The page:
Diglossia - Research Paper Example

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Diglossia of the Arabic Language Abstract Arabic is a diglossic language in which two literary varieties coexist as ‘pure’ forms, namely Classical Arabic and Modern Standard Arabic. The former retains its appeal mainly for religious reasons while the latter, which is closely related, functions as a global lingua franca amid the multiplicity of regional and local dialects and colloquial forms…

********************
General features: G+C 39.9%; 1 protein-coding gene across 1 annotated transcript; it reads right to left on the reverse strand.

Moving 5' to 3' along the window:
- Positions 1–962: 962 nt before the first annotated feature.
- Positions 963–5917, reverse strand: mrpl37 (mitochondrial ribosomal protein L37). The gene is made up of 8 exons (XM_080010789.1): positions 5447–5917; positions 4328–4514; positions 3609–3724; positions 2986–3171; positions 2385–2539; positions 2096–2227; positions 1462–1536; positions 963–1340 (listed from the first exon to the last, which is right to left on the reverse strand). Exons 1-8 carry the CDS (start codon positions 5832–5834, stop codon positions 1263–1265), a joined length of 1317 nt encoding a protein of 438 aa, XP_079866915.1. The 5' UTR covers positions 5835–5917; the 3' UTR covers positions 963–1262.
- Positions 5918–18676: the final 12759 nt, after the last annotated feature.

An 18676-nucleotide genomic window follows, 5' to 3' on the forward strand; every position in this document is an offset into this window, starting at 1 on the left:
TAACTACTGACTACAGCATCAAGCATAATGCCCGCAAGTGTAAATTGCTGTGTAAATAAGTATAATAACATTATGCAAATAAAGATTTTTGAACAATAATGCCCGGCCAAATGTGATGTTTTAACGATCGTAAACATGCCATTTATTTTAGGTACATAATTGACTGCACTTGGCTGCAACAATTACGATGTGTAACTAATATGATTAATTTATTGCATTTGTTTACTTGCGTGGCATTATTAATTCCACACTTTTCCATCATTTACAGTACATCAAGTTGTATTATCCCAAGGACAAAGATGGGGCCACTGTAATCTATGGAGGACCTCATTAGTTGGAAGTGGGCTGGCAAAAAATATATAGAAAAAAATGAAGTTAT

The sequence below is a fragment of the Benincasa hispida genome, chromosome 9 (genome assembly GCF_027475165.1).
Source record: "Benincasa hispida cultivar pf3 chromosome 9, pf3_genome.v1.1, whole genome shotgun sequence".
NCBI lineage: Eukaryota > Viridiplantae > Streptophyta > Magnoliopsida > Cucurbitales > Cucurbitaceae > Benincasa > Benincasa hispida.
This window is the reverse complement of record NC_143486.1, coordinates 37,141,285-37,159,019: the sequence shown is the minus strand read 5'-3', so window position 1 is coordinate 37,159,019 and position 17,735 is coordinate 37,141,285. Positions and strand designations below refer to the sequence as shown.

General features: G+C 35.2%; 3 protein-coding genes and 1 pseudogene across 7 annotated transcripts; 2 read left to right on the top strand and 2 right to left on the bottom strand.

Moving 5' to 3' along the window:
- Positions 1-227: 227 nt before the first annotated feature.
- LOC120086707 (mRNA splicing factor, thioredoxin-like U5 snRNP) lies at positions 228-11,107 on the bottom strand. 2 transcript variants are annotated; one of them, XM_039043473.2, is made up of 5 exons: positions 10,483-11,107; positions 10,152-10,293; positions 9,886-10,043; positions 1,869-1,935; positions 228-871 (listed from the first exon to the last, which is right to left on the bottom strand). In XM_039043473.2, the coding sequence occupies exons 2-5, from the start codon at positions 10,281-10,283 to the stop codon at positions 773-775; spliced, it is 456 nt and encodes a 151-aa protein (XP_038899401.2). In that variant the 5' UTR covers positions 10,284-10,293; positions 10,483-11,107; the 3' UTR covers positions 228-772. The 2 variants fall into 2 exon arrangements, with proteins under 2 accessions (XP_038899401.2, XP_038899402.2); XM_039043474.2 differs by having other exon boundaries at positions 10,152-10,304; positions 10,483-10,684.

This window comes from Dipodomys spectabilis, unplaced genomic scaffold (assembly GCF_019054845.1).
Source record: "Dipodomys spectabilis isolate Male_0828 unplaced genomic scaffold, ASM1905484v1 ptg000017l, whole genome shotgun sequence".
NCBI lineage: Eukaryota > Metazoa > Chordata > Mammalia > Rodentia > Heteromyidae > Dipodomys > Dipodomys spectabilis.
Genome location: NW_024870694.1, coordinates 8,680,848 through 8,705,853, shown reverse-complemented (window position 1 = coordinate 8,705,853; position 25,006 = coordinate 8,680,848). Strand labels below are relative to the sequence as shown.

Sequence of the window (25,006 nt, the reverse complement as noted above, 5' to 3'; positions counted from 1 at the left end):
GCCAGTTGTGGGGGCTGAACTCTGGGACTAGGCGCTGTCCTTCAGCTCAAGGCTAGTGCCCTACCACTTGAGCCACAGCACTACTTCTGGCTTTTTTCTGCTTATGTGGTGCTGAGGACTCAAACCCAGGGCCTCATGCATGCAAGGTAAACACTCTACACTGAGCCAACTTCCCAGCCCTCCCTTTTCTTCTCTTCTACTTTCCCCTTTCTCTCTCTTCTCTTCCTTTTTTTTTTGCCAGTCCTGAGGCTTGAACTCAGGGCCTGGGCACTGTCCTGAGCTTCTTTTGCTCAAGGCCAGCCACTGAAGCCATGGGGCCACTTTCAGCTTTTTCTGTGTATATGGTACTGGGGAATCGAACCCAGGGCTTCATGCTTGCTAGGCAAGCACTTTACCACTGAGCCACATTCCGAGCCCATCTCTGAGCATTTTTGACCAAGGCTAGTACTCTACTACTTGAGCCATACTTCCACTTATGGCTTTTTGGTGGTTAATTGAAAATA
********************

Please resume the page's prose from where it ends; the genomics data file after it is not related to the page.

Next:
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Download file to see previous pages Keywords: Arabic, diglossia, Classical Arabic, Modern Standard Arabic, Iraqi/Syrian dialect Arabic is among the diglossic languages of the world because two formal varieties exist in concurrent use. These varieties are Classical Arabic (CA) and Modern Standard Arabic (MSA). Both are referred to as al-lugha al-fusha or simply fusha for short, the latter part being pronounced as al-fuS-Ha and meaning ‘pure’ or ‘most eloquent’. Badawi however, distinguishes between al-fusha al-turath for CA and al-fusha al-‘asr for MSA (Ryding, 2005: 4). This distinction reflects the historical and cultural differences as CA pertains to Arab heritage (al-turath) and MSA pertains to the modern era (al-‘asr). Vincent Monteil (1960) thus regarded MSA as a modern development of the old classical form of CA. There are also colloquial forms and various dialects but the main distinction is drawn between the two aforementioned literary forms. Many Arabs and indeed Muslims regard CA as the pure form, as it is the form used in the Holy Quran and the form used in heaven, and therefore regard all other varieties as inferior. The syntax and morphology of CA have thus remained intact but the lexicon present in MSA is changed. This classical form is the same globally although it has few fluent speakers whereas the other varieties are distinct enough “so as to impede mutual intelligibility” (Tan, 1999: 264). Nonetheless, the spoken varieties tend to be of greater practical benefit in the present age, as shown in a study by Palmer (2008). On the other hand, MSA, which functions as a global lingua franca, is used by the media and “stirs pan-Arab nationalistic feelings in the Arab world” (Palmer, 2008: 93). Above all, it also allows for greater intelligibility of the Holy Quran from being closer to CA and is the more respected and educated variety. It functions as educated Arabic speech because it is “characterized by general intelligibility among great regional and stylistic diversity” (Mitchell, 1986). Essentially therefore, despite a multiplicity of forms and dialects, Arabic is a prime example of diglossia. The term ‘diglossia’ was first used by the Greeks to describe two different varieties of their language, namely Dhimotiki and Katharevousa. Diglossia was more recently examined by Charles Ferguson (1959) in his book ‘Diglossia’ in which three other diglossic languages were identified including Arabic. It “describes any stable linguistic situation, in which there exists a strict functional differentiation between a (socially) ‘L(ow)-variety’ and a distinct ‘H(igh)-variety’” (Bussmann, 2006: 345). The latter is differentiated from the former by being more grammatically complex, standardised and formal. Gumperz (1964) considered linguistic societies as diglossic if functionally distinct varieties were found, but did not regard them as bilingual because of their close relationship whereas Fishman (1967) related diglossia closely to bilingualism. Other scholars who have studied diglossia include Kremnitz (1987) and Willemyns & Bister (1989). As far as the various dialects of Arabic are concerned, the present day dialects can be roughly divided according to four geographical regions, which are: (1) Arabian Peninsula and the Persian Gulf, (2) Levantine, (3) ...Download file to see next pagesRead More
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